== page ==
Is Your Business Ready??? Corporate Transparency Act Applies to all Businesses, including LLC’s

Elder Law | Jun 22, 2023 | Hook Law Center

The Corporate Transparency Act (CTA) is a piece of legislation aimed at promoting corporate transparency and combating illicit financial activities in the United States that goes into effect January 1, 2024. The CTA imposes significant reporting requirements in the form of reports that can be time consuming and difficult to put together due to the nature of information required in the reports. The Financial Crimes Enforcement Network (FinCEN) estimates more than 32.5 million reports will be filed in the first year of the CTA, and 5 million per year thereafter. Penalties for non-compliance range from up to $500 per day until the violation is remedied to a criminal fine of up to $10,000 and/or up to two years imprisonment.

This summary provides business owners with a concise overview of the key aspects of the CTA and its implications for businesses.

Reporting Requirements
Covered entities, including corporations, limited liability companies (LLCs), and other similar legal entities must submit a report to FinCEN containing information about their beneficial owners. This includes names, dates of birth, addresses, and unique identification numbers such as Social Security or passport numbers. Any changes to this information must be promptly updated to FinCEN.

Beneficial Owners
Under the CTA, a beneficial owner is defined as any individual who directly or indirectly owns or controls at least 25% of the ownership interest in a company. This definition also encompasses individuals who exercise substantial control over the company’s operations or management.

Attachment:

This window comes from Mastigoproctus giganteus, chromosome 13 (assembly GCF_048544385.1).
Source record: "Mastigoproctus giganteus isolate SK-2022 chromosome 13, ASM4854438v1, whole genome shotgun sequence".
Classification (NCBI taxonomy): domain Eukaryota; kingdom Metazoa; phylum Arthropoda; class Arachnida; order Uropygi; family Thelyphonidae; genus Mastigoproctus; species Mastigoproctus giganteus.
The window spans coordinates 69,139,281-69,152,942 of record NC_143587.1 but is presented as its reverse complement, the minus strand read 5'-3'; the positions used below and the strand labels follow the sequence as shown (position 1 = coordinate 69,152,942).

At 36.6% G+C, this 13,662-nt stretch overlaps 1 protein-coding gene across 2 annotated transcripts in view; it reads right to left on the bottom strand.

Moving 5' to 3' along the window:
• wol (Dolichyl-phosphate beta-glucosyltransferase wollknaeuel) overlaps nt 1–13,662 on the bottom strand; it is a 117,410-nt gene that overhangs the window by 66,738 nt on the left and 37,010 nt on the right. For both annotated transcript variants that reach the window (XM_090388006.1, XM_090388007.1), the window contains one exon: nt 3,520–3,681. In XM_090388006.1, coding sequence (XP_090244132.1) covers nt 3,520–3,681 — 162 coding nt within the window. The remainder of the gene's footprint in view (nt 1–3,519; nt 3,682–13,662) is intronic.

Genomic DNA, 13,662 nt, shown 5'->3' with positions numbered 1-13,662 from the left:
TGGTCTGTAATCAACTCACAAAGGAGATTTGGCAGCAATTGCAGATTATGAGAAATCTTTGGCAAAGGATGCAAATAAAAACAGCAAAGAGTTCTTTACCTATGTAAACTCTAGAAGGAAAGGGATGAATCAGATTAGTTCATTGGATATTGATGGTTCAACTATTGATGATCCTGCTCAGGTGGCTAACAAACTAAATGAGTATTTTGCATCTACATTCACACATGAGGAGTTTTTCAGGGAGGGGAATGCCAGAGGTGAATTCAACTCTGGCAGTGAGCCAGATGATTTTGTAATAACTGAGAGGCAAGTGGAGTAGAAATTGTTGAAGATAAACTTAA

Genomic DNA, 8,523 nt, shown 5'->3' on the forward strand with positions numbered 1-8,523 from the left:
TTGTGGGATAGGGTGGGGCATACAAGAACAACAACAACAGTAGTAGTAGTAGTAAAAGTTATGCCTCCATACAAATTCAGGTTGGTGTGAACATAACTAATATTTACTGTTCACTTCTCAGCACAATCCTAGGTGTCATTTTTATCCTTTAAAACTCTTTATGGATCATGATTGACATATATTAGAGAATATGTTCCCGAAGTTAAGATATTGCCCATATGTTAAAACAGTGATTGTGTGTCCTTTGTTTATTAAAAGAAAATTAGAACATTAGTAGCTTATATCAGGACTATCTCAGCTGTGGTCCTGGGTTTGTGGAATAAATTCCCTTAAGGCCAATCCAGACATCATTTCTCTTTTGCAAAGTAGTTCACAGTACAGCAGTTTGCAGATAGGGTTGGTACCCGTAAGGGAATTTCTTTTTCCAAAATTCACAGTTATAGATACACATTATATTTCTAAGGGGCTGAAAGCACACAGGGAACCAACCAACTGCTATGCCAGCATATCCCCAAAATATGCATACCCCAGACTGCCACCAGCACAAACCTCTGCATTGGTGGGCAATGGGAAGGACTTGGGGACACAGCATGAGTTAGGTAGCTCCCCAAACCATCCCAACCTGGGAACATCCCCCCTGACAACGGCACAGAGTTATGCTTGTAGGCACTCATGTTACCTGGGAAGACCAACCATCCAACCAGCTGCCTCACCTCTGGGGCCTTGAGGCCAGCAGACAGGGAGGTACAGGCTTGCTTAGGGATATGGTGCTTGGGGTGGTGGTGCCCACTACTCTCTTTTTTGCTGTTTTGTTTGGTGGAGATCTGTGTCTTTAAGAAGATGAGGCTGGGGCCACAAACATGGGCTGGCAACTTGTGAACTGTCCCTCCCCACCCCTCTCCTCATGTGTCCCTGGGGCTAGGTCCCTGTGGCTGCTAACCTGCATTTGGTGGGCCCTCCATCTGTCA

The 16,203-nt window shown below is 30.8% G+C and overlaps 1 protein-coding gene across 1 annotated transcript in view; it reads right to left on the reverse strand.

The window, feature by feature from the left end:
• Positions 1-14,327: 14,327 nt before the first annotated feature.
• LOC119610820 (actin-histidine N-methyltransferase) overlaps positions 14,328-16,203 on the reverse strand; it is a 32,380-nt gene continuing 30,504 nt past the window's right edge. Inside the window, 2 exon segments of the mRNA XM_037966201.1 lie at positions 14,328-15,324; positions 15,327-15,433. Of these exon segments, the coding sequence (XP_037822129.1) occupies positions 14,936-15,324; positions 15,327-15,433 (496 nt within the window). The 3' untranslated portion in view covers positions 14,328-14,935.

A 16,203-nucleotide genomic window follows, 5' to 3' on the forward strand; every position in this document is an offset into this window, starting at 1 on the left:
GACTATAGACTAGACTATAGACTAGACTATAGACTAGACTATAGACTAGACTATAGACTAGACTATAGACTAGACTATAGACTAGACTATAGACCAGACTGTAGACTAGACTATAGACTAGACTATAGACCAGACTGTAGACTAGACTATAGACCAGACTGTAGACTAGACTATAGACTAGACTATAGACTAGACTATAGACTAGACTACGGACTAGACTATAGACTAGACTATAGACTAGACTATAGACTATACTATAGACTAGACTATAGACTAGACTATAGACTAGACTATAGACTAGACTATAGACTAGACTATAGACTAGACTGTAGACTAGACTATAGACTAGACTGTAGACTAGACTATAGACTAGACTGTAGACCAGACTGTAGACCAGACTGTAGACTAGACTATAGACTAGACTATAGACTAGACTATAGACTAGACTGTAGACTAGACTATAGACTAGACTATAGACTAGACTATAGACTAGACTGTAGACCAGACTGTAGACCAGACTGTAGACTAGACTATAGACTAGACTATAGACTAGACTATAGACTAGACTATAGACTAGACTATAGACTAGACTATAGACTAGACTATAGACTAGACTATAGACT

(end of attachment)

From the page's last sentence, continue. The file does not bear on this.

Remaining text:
Compliance and Penalties
Covered entities must comply with the reporting obligations within a designated time-frame (within 30 days of formation if formed on or after January 1, 2024, and by December 31, 2024, if formed before January 1, 2024). Failure to provide accurate and complete information may result in civil and criminal penalties. Non-compliant entities may face fines, imprisonment, or both.

Implications for Businesses
Businesses impacted by the CTA should assess their ownership structures, identify beneficial owners, and ensure compliance with reporting requirements. Because reporting requirements include disclosing information of a personal nature, this may involve updating internal processes, gathering necessary information, and implementing systems to meet the reporting obligations.

Business owners should familiarize themselves with the CTA’s requirements and take appropriate steps to ensure compliance to avoid potential liability. There are approximately twenty-three exemptions for compliance under the CTA. To mitigate risk and potential costs, businesses should consider shifting the burden of reporting to individual members. Speak to your legal counsel or contact Hook Law for guidance on navigating the Corporate Transparency Act.

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